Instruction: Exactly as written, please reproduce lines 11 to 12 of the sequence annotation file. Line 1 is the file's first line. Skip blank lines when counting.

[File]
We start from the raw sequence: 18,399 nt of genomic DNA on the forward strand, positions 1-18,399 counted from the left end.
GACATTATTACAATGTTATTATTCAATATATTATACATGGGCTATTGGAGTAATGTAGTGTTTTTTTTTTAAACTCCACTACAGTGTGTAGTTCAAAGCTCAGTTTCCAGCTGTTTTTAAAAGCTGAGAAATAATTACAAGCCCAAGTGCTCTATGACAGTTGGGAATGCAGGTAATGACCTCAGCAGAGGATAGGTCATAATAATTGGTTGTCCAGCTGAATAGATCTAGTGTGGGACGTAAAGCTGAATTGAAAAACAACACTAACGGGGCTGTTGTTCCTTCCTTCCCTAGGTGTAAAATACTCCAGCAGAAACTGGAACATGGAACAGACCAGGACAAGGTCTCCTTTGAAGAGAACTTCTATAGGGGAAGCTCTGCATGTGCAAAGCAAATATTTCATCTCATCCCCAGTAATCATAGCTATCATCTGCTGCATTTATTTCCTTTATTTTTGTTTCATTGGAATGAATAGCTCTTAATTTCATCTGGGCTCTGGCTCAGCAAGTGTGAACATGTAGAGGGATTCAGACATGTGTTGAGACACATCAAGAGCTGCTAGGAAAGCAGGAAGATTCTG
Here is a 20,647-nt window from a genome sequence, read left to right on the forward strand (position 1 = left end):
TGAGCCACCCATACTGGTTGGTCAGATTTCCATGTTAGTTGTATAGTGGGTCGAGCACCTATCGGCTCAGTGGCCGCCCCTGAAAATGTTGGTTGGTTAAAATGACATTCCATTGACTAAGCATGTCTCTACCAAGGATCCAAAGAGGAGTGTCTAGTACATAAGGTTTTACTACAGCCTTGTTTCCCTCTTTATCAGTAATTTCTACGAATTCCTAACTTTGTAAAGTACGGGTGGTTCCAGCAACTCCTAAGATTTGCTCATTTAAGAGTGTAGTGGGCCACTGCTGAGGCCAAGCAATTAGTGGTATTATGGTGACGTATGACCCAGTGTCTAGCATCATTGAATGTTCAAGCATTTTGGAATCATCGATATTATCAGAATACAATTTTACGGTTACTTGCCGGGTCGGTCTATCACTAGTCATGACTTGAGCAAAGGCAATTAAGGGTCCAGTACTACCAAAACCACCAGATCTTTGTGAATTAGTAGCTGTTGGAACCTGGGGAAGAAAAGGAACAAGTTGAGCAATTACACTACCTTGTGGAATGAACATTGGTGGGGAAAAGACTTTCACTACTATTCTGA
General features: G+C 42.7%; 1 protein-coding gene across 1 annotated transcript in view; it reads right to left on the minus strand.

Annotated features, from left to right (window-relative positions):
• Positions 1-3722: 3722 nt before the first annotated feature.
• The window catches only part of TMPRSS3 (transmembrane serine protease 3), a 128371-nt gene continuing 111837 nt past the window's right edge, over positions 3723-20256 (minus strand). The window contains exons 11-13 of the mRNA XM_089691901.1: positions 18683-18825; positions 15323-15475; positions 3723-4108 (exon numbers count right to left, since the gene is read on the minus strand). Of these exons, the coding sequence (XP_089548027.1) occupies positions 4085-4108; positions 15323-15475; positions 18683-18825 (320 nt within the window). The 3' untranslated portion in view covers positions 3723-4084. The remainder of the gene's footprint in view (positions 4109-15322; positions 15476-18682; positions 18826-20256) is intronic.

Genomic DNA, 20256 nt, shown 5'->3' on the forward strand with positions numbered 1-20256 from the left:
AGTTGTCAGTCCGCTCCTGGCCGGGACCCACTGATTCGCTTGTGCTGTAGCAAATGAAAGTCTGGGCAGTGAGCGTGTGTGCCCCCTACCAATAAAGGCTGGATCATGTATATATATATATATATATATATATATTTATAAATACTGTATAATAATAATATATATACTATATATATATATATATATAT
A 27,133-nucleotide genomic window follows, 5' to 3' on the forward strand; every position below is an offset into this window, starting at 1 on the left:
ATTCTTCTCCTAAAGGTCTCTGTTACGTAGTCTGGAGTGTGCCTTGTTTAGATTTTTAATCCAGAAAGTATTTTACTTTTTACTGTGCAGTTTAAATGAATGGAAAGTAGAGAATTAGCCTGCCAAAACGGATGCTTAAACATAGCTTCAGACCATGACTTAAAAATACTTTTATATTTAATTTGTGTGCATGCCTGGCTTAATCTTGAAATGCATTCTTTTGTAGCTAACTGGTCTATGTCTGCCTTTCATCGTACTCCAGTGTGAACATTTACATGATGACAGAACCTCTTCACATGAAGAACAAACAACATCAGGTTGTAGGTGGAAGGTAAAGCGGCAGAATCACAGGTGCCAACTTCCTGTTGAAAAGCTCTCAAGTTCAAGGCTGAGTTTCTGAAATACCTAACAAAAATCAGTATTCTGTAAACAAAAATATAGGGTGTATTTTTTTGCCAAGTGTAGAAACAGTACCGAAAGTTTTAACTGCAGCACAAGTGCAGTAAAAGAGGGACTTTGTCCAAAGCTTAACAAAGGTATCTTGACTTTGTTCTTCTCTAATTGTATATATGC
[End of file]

A 27,133-nucleotide genomic window follows, 5' to 3' on the forward strand; every position below is an offset into this window, starting at 1 on the left:
ATTCTTCTCCTAAAGGTCTCTGTTACGTAGTCTGGAGTGTGCCTTGTTTAGATTTTTAATCCAGAAAGTATTTTACTTTTTACTGTGCAGTTTAAATGAATGGAAAGTAGAGAATTAGCCTGCCAAAACGGATGCTTAAACATAGCTTCAGACCATGACTTAAAAATACTTTTATATTTAATTTGTGTGCATGCCTGGCTTAATCTTGAAATGCATTCTTTTGTAGCTAACTGGTCTATGTCTGCCTTTCATCGTACTCCAGTGTGAACATTTACATGATGACAGAACCTCTTCACATGAAGAACAAACAACATCAGGTTGTAGGTGGAAGGTAAAGCGGCAGAATCACAGGTGCCAACTTCCTGTTGAAAAGCTCTCAAGTTCAAGGCTGAGTTTCTGAAATACCTAACAAAAATCAGTATTCTGTAAACAAAAATATAGGGTGTATTTTTTTGCCAAGTGTAGAAACAGTACCGAAAGTTTTAACTGCAGCACAAGTGCAGTAAAAGAGGGACTTTGTCCAAAGCTTAACAAAGGTATCTTGACTTTGTTCTTCTCTAATTGTATATATGC